|Georges-Louis Leclerc, Comte de Buffon|
AKA Georges-Louis Leclerc
Birthplace: Montbard, France
Location of death: Paris, France
Cause of death: unspecified
Race or Ethnicity: White
Sexual orientation: Straight
Executive summary: Histoire Naturelle
Named Georges-Louis Leclerc at birth, he became Georges-Louis Leclerc de Buffon when he was about ten years old, as his mother inherited a sizable estate and his father became Lord of Buffon and Montbard. The family had already been modestly wealthy and Buffon's education was never lacking, but after receiving their inheritance they moved into a mansion in Dijon and Buffon's father became an advisor to the Burgundian parliament.
He studied law and mathematics at the College des Godrans, a Jesuit institute in Dijon, where in 1727 he discovered the binomial theorem, the formula for finding any power of a binomial (two terms connected by + or -) without needing to multiply numbers at length. He proposed a theory postulating that the planets of our solar system were created when a comet collided with the Sun. While this seems nonsensical now, it is important historically, as the first theory of creation stated scientifically, without an omnipotent God to set things in motion, and obedient to the laws of physics as understood at the time. From 1739 until his death he was the administrator of the Jardin des Plantes, France's finest botanical garden. In 1777 he conducted a famous experiment on probability, now called Buffon's Needle, wherein a needle is dropped on a lined floor or paper — the probability of the needle crossing one of the lines is directly related to the value of pi.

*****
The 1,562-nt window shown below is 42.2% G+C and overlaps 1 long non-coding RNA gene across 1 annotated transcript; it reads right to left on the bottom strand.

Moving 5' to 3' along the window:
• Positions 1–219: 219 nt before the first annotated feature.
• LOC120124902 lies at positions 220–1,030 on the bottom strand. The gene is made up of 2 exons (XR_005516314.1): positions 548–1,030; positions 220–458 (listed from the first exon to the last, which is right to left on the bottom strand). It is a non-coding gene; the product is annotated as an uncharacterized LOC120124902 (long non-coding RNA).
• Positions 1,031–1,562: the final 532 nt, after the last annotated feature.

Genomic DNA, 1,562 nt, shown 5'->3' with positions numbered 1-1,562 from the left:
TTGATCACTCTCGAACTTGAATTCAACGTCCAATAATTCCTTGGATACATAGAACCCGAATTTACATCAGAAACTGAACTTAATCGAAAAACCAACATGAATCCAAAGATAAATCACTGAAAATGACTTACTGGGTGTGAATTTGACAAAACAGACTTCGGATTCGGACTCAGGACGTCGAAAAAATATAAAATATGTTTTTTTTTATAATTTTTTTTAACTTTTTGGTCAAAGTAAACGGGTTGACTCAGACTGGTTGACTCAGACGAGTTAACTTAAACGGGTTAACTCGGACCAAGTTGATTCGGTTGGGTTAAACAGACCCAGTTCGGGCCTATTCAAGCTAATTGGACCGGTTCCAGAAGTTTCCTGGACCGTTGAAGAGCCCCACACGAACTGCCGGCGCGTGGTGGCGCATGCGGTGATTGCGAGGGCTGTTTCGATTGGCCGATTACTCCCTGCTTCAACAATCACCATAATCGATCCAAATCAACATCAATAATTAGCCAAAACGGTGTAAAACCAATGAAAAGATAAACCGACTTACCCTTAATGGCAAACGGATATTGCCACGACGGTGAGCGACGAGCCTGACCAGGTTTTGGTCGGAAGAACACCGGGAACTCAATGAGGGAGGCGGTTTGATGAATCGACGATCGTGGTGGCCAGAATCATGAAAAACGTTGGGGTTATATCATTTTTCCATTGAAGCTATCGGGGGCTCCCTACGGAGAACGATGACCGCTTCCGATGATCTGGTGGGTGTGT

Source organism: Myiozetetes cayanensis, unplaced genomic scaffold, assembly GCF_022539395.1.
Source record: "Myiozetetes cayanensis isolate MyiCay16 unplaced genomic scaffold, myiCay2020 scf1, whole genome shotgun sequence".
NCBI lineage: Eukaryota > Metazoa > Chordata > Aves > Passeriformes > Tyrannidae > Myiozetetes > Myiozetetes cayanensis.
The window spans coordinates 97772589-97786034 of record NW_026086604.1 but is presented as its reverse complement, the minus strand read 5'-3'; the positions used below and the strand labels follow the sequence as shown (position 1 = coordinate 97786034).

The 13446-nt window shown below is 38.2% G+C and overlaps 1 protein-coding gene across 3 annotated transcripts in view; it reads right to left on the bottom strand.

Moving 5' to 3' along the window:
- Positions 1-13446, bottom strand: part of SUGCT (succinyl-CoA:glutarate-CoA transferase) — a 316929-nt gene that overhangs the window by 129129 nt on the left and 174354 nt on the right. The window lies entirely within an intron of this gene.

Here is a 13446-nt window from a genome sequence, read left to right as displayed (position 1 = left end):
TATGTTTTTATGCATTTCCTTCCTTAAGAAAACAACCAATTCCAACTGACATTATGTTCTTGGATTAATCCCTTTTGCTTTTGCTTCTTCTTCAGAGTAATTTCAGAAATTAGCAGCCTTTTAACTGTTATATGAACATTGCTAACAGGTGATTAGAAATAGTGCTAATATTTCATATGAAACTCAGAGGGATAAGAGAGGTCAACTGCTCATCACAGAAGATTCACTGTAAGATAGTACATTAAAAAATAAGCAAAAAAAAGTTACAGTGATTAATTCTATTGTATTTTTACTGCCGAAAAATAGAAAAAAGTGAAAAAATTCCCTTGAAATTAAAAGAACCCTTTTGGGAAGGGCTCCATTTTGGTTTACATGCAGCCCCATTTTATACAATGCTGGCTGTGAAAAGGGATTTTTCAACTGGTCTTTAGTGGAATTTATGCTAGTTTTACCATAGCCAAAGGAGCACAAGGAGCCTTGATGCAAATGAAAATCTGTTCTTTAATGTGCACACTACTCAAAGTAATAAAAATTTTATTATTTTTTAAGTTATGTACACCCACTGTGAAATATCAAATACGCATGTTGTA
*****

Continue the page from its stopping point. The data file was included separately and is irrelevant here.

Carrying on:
He studied astronomy, physics, plant physiology, and ship construction, and questioned the dogma of his era in almost every area of science. His writings spanned from South American bats to the cause of strabismus (crossed eyes) to an elaborate albeit erroneous inter-species genealogical tree. From 1749 to 1786 he wrote 36 volumes of Histoire Naturelle, Générale et Particulière (Natural History, General and Particular), intended as an encyclopedia of all knowledge.
Though undoubtedly among the greatest scientists of his time Buffon was not held in high regard among his peers, for in attempting to summarize all scientific knowledge he challenged the authority of biologists, chemists, geologists, other mathematicians, and especially the theologians. He felt it beneath his dignity to respond to criticisms, explaining in a letter to a friend, "I shall keep absolute silence ... and let their attacks fall upon themselves". He also translated Isaac Newton's Fluxions and Stephen Hales's Vegetable Staticks into French.
Father: Benjamin-François Leclerc (Lord of Dijon and Montbard)
Mother: Anne-Cristine Marlin
Wife: Françoise de Saint-Belin-Malain (m. 1752, d. 1769, one son)
Son: (b. 1764, d. 1794 guillotine)
High School: College des Godrans, Dijon, France
University: Angers University
French Academy of Sciences 1734
French Academy 1753
Royal Society of Edinburgh (Fellow) 1783
Jardin des Plantes (Administrator) 1739-88
Life Peerage as Count de Buffon by Louis XV (1773)
Lunar Crater Buffon (40.4° S, 133.4° W, 106 km. diameter)
Author of books:
Histoire Naturelle, Générale et Particulière (1749-88, 36 vols.)
Les Époques de la Nature (1778)
Oeuvres Complètes de Buffon (1853-55, 12 vol.)
Do you know something we don't?
Submit a correction or make a comment about this profile
Copyright ©2013 Soylent Communications